1. It’s not even doublethink. It’s just Principals over Principles, again. It doesn’t matter what the Governor of TX did, he’d get mocked for it by the lefties.

  4. Writers are curiously seasonal.

  5. This president would love nothing more than for some crazy hillbillies in rural Texas or Arizona to give him the excuse he needs for a full federal takeover of the southwest.

    Please don’t give him what he wants.

    1. It’s this sort of nonsense that is delusional.

      Why in the blue hell would President Obama want to “takeover” a state that is already part of the United States? Obama? The same guy that has dragged the Democrats to the right and that has bent over backwards to get support from the right.

  6. Pastor Kevin Brown in his sordid quest to scum women:
    http://www.dailydot.com/lifest…..undraiser/

    1. I bet Maggie McNeill is apoplectic about that fucking show.

      1. (checked her Twitter feed – yep. She’s spreading the word abouta crowdfunding site for the woman featured in the article)

        1. Superb.

  7. Charles Pierce of Esquire attributed the residents’ fears to “the complete alternate reality that has been created on the American Right” and declared that “in Texas, organized paranoids are just another constituency to be serviced.”

    Oh, the projection. A significant segment of the progressive left already lives in an alternate reality with a whole host of organized paranoids. It’s astounding how they can’t not project. It’s a fundamental part of who and what they are.

    1. I love the way the “organized paranoids” are the citizens, not the people who are actively planning for military pacification of their own country.

      1. They don’t even think that far or in that much detail. It’s just slurs used against an enemy. That’s it. It’s like a hiccup or a belch: reflex.

    2. Self-awareness is not required when you’re job is to compete with other writers to write the smuggest piece possible trashing cultural enemies.

    3. Pierce’s writing reflects the pathetic overcompensation of the nerd who’s still pissed 40 years later that he never got to fuck the head cheerleader in high school.

  8. I’m so old that I remember when liberals were liberal.

    1. Did you ride dinosaurs to school?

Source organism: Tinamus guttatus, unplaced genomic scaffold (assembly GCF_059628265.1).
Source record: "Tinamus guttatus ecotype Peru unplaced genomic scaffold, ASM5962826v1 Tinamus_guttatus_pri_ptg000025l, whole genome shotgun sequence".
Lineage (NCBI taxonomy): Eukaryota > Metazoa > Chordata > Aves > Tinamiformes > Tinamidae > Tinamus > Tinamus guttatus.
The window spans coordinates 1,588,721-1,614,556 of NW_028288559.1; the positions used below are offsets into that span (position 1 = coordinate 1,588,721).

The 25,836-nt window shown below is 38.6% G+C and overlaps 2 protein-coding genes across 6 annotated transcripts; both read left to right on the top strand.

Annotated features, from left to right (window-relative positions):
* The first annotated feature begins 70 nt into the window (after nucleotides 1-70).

9. I’m so old, I remember a LOT of things “liberals” believed but have outright repudiated. That’s why we don’t call then liberals any more. They’re called progressives.

    1. Genuine old-skool liberals would terrify millenial progressives.

      1. Millennial. Whatever.

      2. And vice-versa.

        1. Nicely done.

  10. I am sure Charles Pierce would be delighted to have a battalion or two clogging up traffic and walking around his neighborhood, right? I am sure he can start a petition to have the next EX in his home town!

  11. I love this conspiracy theory. The thought of some motivated Lieutenant ordering his platoon, half of which was probably born in Texas, to seize the Alamo for Obama… Gets me every time.

    1. What? Did someone say this, or did you utter this in your sleep last night as you had a wet dream over the thought of Bernie Sanders cavorting naked in front of the Wall Street Bull statue?

      1. Go on….

        1. I would have pegged you for a bear-lover.

      2. I probably should have phrased that better. I meant to comment on the conspiracy theory that this exercise is some sort of plot to invade the southwest, which I have seen bandied about. I was just trying to envision what that would look like in practice.

    2. That’s not how it works. It doesn’t come from the middle or bottom, orders come from the top. As far as the grunts on the ground know, they’re under order (ORDERS!) to pacify this block, arrest these 5 people, or blockade this specific area because the chain of command told them to. They’re fed something about terrorists or whatever, enough to make them think what they are doing is righteous, and then off they go. Those orders are spread out to lots of endpoints, and in a short time they’ve got complete control. The average low-level soldier/marine/sailor/airman is not going to stop and think about what they are doing, they’re just going to follow orders. Only if things get too ugly to ignore (opening fire on civilians, or some such action) will you actually see anybody stopping and thinking about what they are doing, or questioning those orders. Never underestimate the power of institutionalization and the urge by most people (especially those who have been taught specifically to follow orders) to not swim against the stream.

      That being said, I don’t expect such a thing to happen. It’s a military exercise and it will have an end, we’ll all move on. But please don’t put your faith in “independent thinking” of those who follow orders. You’ll be sorely disappointed every time.

      1. They’ve learned from the time they were caught confiscating firearms from residents in Post-Katrina New Orleans. And I mean they learned in the wrong way, as in next time they’re cordoning off a “no-media zone” before the op.

    3. Drive by troll

  12. Progtardation meets reverse NIBY-ism. Reverse in the sense that they’re perfectly fine with military training ops as long they’re in someone else’s backyard. Preferably the back yards of their political enemies.

  13. People always tell you that you are foolish to fear the thing they secretly yearn to happen. Like churches being forced to conduct weddings.